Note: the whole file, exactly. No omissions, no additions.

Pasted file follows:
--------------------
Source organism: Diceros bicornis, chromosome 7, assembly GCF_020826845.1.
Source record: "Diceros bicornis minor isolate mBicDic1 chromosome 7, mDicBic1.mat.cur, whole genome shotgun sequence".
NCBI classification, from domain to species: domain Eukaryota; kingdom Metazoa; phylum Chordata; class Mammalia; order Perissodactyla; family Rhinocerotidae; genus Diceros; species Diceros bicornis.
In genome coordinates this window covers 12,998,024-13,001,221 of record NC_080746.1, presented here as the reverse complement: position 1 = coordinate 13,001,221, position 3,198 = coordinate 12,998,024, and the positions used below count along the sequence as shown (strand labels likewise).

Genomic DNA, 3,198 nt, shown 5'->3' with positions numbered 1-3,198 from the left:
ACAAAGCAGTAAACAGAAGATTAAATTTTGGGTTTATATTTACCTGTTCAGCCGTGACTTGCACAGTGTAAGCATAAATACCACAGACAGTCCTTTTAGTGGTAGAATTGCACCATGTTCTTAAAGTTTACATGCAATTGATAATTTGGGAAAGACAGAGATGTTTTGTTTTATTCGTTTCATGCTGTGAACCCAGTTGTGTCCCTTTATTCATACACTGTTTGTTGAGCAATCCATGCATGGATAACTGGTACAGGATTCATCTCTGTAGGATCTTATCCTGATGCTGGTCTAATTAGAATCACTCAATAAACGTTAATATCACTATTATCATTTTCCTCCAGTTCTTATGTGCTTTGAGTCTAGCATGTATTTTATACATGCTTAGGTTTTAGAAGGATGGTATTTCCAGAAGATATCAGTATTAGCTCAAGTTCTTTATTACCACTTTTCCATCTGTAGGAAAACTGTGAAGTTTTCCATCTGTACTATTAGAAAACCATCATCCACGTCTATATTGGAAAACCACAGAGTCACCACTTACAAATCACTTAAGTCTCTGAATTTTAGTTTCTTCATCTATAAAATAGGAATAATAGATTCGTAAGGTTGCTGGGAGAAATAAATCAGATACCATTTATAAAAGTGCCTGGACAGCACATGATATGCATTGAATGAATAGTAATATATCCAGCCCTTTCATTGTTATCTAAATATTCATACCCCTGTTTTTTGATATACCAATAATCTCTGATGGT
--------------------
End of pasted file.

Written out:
Source organism: Diceros bicornis, chromosome 7, assembly GCF_020826845.1.
Source record: "Diceros bicornis minor isolate mBicDic1 chromosome 7, mDicBic1.mat.cur, whole genome shotgun sequence".
NCBI classification, from domain to species: domain Eukaryota; kingdom Metazoa; phylum Chordata; class Mammalia; order Perissodactyla; family Rhinocerotidae; genus Diceros; species Diceros bicornis.
In genome coordinates this window covers 12,998,024-13,001,221 of record NC_080746.1, presented here as the reverse complement: position 1 = coordinate 13,001,221, position 3,198 = coordinate 12,998,024, and the positions used below count along the sequence as shown (strand labels likewise).

Genomic DNA, 3,198 nt, shown 5'->3' with positions numbered 1-3,198 from the left:
ACAAAGCAGTAAACAGAAGATTAAATTTTGGGTTTATATTTACCTGTTCAGCCGTGACTTGCACAGTGTAAGCATAAATACCACAGACAGTCCTTTTAGTGGTAGAATTGCACCATGTTCTTAAAGTTTACATGCAATTGATAATTTGGGAAAGACAGAGATGTTTTGTTTTATTCGTTTCATGCTGTGAACCCAGTTGTGTCCCTTTATTCATACACTGTTTGTTGAGCAATCCATGCATGGATAACTGGTACAGGATTCATCTCTGTAGGATCTTATCCTGATGCTGGTCTAATTAGAATCACTCAATAAACGTTAATATCACTATTATCATTTTCCTCCAGTTCTTATGTGCTTTGAGTCTAGCATGTATTTTATACATGCTTAGGTTTTAGAAGGATGGTATTTCCAGAAGATATCAGTATTAGCTCAAGTTCTTTATTACCACTTTTCCATCTGTAGGAAAACTGTGAAGTTTTCCATCTGTACTATTAGAAAACCATCATCCACGTCTATATTGGAAAACCACAGAGTCACCACTTACAAATCACTTAAGTCTCTGAATTTTAGTTTCTTCATCTATAAAATAGGAATAATAGATTCGTAAGGTTGCTGGGAGAAATAAATCAGATACCATTTATAAAAGTGCCTGGACAGCACATGATATGCATTGAATGAATAGTAATATATCCAGCCCTTTCATTGTTATCTAAATATTCATACCCCTGTTTTTTGATATACCAATAATCTCTGATGGT